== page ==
Spring brings us Easter. And the kids soon will be searching for multicolored eggs, an interesting tradition. Have you ever wondered from whence we got such traditions?
I remember Mom dragging us kids to church on Sundays, and on Easter Sunday how crowded the pews got.
We didn’t go to the “sunrise” service, but that did not interfere with the telling of it. Year by year, we would be told that Jesus had been resurrected at sunrise that Easter morning so long ago.
Well, here I have a question: Where did they get the name “Easter”? Neither “Good Friday” nor “Easter” appear in any of the Gospel accounts of Jesus’ crucifixion or resurrection. So why do they call it “Easter”?
The name “Easter” appears only once in the King James Bible, Acts 12:4, but not in any other English translation, not that I can find. The other versions translate it “Passover” in Acts 12:4.
Both Easter (in Acts) and Passover (throughout the New Testament) connect to the Greek word “pascha”. Pascha means Passover.
Pascha/Passover appears 28 more times in the New Testament, most of those in the four Gospels connected to the Passover of Christ’s crucifixion.
The Apostle Paul tells the Greeks (Gentiles) in the church in Corinth, I Cor. 5:7-8, that Christ is our Passover sacrifice — “our” being the Passover sacrifice for Christians who were Gentiles and Jews.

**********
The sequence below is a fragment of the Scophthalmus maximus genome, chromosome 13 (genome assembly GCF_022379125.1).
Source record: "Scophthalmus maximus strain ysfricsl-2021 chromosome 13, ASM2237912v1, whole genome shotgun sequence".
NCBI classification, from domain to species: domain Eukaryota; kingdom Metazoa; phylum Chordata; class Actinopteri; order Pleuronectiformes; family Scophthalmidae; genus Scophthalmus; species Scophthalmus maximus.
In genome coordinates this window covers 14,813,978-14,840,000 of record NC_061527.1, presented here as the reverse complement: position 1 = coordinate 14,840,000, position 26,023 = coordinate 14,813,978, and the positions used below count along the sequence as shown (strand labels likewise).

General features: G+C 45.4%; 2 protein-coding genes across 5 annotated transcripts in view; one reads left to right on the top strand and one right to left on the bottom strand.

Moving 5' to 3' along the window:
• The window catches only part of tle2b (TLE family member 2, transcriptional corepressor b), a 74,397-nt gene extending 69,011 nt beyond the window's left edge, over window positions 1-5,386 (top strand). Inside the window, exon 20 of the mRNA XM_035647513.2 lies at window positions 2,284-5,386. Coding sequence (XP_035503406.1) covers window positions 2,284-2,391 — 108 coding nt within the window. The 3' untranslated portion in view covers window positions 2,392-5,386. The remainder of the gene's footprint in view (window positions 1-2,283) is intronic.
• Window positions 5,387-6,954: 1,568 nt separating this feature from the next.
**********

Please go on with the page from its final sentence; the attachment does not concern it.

He is connecting Passover and the Feast of Unleavened Bread to the crucifixion and resurrection of Jesus.
The first mention of Passover is in Ex. 12, where God implemented the Passover sacrifice and the Feast of Unleavened Bread and gave the accouterments for it to Moses.
In Lev. 23, God repeats much of the same, and establishes the rituals for His annual feasts. The word “feast” here is not so much that of eating, as it is celebrating.
And, yes, we and they celebrate with eating. It also included music, dancing, singing and other merriment fit for honoring God.
Passover was the memorial of the death angel passing over the people of God, as death came to the people of Egypt. The Passover sacrifice was a lamb.
Many places in the New Testament, Jesus is called “the Lamb of God.” Christ, our Passover lamb, was sacrificed for us, so spiritual death would pass over us.
Taking the Bible as the lone authority, and especially Paul’s statement to the Greek Gentiles, I believe Passover and the Feast of Unleavened Bread are the memorial celebrations for Christians to remember “Christ our Passover is sacrificed for us.” So let us keep the feast, as he said.
If Easter is an ancient English term meaning Passover, then the accouterments and rituals would be the same.
So, looking at what the Bible says of Passover and the Feast of Unleavened Bread, I find the prominent features: the Passover meal, featuring the sacrificed lamb, unleavened bread and the cup of wine; seven days of celebration featuring unleavened bread; a wave sheaf of first fruits; and the beginning of the count to Pentecost.
I don’t find these things in the Easter traditions. I also don’t find any Biblical reference connecting Passover or the Feast of Unleavened Bread to anything that looks like hot cross buns, Easter rabbits, Easter eggs or even much of the more religious current practices.
Passover and Easter sound different, and they look different.
Time for a look into the dictionary. You will need a good one if you want to follow this trail through history.
TO BE continued next week.
PAUL FROWNFELTER of Henry County is a member of the local Volunteers for Freedom Tea Party. His email address is firstname.lastname@example.org.